Negative edge weights are important for abstract planning.
In a typical graph you might use for this, there are two specific properties that are important:
- The nodes represent possible states of a complex system that is being modeled.
- The graph is directed.
As a result, the graph is functionally a representation of a state machine.
In such a graph, each edge can then be weighted with a relative value of making the state transition that the edge represents as compared to a value of zero for maintaining the current state (though often the system being modeled will not let you maintain the current state). You can then use the resultant value of a path through the graph to compare it to other paths and decide on which sequence of steps to take.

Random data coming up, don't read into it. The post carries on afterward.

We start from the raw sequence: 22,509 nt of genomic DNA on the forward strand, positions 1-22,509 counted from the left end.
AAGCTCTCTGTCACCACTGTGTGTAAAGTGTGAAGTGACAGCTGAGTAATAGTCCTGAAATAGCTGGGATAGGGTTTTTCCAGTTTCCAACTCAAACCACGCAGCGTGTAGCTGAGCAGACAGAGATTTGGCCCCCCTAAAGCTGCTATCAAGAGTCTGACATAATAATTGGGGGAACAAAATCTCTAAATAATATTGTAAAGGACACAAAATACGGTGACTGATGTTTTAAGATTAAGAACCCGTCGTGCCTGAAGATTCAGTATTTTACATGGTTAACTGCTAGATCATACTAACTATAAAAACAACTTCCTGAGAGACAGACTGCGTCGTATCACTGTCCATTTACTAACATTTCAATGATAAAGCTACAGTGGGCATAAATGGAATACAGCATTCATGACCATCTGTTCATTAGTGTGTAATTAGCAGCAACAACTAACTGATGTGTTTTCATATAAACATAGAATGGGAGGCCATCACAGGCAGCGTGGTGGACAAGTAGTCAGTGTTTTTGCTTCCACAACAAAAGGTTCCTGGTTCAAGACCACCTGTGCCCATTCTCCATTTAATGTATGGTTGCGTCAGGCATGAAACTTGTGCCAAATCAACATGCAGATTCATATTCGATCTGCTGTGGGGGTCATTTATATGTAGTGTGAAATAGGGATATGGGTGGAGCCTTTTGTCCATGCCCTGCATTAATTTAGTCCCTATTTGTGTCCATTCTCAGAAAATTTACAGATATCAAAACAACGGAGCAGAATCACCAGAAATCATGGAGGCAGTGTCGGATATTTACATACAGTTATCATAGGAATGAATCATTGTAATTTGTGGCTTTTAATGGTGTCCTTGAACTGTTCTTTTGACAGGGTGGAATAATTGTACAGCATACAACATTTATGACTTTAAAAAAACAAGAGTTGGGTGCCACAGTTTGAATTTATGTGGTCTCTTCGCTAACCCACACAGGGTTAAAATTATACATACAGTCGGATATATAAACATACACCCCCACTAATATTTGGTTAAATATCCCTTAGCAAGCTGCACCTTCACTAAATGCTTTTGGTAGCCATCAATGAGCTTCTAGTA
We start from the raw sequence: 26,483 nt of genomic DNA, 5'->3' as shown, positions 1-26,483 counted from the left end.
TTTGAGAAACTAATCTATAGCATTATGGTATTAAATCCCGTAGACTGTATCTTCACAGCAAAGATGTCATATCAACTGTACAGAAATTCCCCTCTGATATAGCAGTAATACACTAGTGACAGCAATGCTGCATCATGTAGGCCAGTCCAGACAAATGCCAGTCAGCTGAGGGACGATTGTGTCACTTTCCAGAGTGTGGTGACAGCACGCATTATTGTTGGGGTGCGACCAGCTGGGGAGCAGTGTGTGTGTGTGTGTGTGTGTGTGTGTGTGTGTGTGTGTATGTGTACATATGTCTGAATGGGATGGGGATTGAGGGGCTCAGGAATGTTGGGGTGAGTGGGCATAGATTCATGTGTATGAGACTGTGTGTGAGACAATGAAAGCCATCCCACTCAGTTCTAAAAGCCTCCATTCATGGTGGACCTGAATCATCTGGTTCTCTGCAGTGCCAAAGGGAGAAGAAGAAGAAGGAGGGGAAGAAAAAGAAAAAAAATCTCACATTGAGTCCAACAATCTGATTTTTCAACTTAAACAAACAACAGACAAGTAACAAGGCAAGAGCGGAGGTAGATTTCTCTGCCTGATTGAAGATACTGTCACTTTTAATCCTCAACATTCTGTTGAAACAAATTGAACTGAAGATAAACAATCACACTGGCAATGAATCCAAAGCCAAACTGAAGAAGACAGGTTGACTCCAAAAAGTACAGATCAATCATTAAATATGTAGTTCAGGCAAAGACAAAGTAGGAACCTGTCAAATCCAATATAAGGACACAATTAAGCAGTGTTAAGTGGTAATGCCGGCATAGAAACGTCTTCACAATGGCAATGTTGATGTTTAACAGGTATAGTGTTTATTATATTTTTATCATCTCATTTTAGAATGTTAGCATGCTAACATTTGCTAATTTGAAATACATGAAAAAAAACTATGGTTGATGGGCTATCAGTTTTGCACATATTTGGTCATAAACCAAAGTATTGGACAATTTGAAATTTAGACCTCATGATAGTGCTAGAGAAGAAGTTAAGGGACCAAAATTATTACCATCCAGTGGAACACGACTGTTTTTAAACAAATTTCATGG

The ‘classic’ application of this from computer science is writing a chess engine. In chess, each possible board state can be assigned a value for each of the two players indicating how advantageous it is. Once you have a way to assign those values, you can compare the difference between the current position and each possible derivative position to pick the ‘best’ move. This is, at their core, how a majority of ‘traditional’ chess engines work, though they vary in how they assign values to each position (and how many steps ahead they may look).
The same approach though can be used to plan utilization of almost any system you can model as a state machine, be it an abstract strategy game like chess, or a business plan, or even the process of assembling a car, which makes it exceedingly useful for many real-life applications.